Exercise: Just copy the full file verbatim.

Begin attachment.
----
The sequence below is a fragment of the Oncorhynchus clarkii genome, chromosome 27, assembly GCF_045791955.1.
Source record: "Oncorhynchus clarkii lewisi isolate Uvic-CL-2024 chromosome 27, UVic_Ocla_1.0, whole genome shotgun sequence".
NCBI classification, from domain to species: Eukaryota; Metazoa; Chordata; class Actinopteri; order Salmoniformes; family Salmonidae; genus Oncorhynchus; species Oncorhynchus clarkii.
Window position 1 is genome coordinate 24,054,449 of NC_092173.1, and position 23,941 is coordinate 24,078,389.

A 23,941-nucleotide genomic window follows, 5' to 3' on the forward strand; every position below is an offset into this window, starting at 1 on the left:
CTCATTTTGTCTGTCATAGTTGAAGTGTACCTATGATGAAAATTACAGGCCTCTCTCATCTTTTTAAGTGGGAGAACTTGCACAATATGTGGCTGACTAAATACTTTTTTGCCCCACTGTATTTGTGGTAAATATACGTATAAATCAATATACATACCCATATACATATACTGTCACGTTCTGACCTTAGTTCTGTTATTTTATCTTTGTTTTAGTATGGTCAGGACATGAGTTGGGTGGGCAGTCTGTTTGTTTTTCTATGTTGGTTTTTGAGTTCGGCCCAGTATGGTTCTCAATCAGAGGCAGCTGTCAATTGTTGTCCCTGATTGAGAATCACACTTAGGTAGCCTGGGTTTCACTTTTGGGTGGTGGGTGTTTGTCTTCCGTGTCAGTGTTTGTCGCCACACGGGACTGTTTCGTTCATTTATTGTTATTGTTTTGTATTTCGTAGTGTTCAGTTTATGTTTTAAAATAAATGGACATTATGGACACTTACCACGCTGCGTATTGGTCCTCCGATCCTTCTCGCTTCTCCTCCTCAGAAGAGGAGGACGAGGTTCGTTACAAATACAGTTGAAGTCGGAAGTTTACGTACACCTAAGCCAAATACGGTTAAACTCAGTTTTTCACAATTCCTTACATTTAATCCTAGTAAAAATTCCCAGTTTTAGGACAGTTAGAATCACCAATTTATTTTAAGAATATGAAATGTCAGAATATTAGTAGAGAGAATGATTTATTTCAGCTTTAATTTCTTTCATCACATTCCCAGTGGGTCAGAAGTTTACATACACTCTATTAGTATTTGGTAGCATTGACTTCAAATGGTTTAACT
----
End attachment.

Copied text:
The sequence below is a fragment of the Oncorhynchus clarkii genome, chromosome 27, assembly GCF_045791955.1.
Source record: "Oncorhynchus clarkii lewisi isolate Uvic-CL-2024 chromosome 27, UVic_Ocla_1.0, whole genome shotgun sequence".
NCBI classification, from domain to species: Eukaryota; Metazoa; Chordata; class Actinopteri; order Salmoniformes; family Salmonidae; genus Oncorhynchus; species Oncorhynchus clarkii.
Window position 1 is genome coordinate 24,054,449 of NC_092173.1, and position 23,941 is coordinate 24,078,389.

A 23,941-nucleotide genomic window follows, 5' to 3' on the forward strand; every position below is an offset into this window, starting at 1 on the left:
CTCATTTTGTCTGTCATAGTTGAAGTGTACCTATGATGAAAATTACAGGCCTCTCTCATCTTTTTAAGTGGGAGAACTTGCACAATATGTGGCTGACTAAATACTTTTTTGCCCCACTGTATTTGTGGTAAATATACGTATAAATCAATATACATACCCATATACATATACTGTCACGTTCTGACCTTAGTTCTGTTATTTTATCTTTGTTTTAGTATGGTCAGGACATGAGTTGGGTGGGCAGTCTGTTTGTTTTTCTATGTTGGTTTTTGAGTTCGGCCCAGTATGGTTCTCAATCAGAGGCAGCTGTCAATTGTTGTCCCTGATTGAGAATCACACTTAGGTAGCCTGGGTTTCACTTTTGGGTGGTGGGTGTTTGTCTTCCGTGTCAGTGTTTGTCGCCACACGGGACTGTTTCGTTCATTTATTGTTATTGTTTTGTATTTCGTAGTGTTCAGTTTATGTTTTAAAATAAATGGACATTATGGACACTTACCACGCTGCGTATTGGTCCTCCGATCCTTCTCGCTTCTCCTCCTCAGAAGAGGAGGACGAGGTTCGTTACAAATACAGTTGAAGTCGGAAGTTTACGTACACCTAAGCCAAATACGGTTAAACTCAGTTTTTCACAATTCCTTACATTTAATCCTAGTAAAAATTCCCAGTTTTAGGACAGTTAGAATCACCAATTTATTTTAAGAATATGAAATGTCAGAATATTAGTAGAGAGAATGATTTATTTCAGCTTTAATTTCTTTCATCACATTCCCAGTGGGTCAGAAGTTTACATACACTCTATTAGTATTTGGTAGCATTGACTTCAAATGGTTTAACT